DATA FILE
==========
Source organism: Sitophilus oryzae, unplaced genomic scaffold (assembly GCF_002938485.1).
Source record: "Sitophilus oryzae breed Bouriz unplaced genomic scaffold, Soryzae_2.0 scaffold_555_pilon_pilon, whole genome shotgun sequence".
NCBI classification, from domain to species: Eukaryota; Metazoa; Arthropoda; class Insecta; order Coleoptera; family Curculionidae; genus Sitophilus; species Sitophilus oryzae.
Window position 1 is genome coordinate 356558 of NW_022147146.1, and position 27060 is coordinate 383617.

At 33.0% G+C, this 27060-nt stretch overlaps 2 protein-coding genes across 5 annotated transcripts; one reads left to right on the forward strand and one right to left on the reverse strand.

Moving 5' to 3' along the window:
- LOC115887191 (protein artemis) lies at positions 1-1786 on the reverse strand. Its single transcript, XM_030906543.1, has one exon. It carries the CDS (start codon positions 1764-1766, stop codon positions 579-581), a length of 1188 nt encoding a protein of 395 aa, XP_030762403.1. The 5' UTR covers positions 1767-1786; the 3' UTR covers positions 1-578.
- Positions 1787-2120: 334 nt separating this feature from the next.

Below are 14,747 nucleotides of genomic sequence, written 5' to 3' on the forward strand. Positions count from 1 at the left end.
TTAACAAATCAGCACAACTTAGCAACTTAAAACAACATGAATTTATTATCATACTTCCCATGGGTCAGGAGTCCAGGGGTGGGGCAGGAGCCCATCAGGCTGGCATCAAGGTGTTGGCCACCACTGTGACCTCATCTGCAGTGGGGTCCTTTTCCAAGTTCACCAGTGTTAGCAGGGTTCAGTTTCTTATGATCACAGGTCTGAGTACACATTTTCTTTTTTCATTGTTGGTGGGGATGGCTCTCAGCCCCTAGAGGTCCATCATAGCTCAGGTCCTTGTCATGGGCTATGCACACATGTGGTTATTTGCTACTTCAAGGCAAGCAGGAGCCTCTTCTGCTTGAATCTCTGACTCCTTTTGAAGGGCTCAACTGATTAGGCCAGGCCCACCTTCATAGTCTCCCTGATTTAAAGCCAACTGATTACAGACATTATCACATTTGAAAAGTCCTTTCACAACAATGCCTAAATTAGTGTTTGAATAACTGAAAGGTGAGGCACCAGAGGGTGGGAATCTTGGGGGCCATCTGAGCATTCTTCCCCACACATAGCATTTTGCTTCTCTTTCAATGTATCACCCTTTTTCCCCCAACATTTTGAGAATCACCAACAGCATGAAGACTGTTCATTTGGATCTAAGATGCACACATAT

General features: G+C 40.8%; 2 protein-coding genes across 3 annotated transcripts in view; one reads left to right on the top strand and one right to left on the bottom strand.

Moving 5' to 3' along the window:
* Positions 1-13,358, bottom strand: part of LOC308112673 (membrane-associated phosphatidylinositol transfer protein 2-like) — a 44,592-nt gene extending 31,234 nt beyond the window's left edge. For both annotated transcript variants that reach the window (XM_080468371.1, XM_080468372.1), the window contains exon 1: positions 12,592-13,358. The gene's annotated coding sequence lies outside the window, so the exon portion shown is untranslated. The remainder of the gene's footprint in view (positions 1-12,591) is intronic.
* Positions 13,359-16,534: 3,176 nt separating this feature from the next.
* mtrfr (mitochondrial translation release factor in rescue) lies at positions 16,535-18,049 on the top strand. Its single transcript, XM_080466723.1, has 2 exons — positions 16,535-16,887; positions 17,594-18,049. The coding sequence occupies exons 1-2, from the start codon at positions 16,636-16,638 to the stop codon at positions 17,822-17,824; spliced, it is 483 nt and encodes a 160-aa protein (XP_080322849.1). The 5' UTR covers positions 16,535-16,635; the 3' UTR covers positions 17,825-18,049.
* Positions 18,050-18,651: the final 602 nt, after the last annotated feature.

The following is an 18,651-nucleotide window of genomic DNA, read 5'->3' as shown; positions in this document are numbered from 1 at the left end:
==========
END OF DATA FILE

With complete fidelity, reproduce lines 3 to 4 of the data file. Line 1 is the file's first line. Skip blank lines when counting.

NCBI classification, from domain to species: Eukaryota; Metazoa; Arthropoda; class Insecta; order Coleoptera; family Curculionidae; genus Sitophilus; species Sitophilus oryzae.
Window position 1 is genome coordinate 356558 of NW_022147146.1, and position 27060 is coordinate 383617.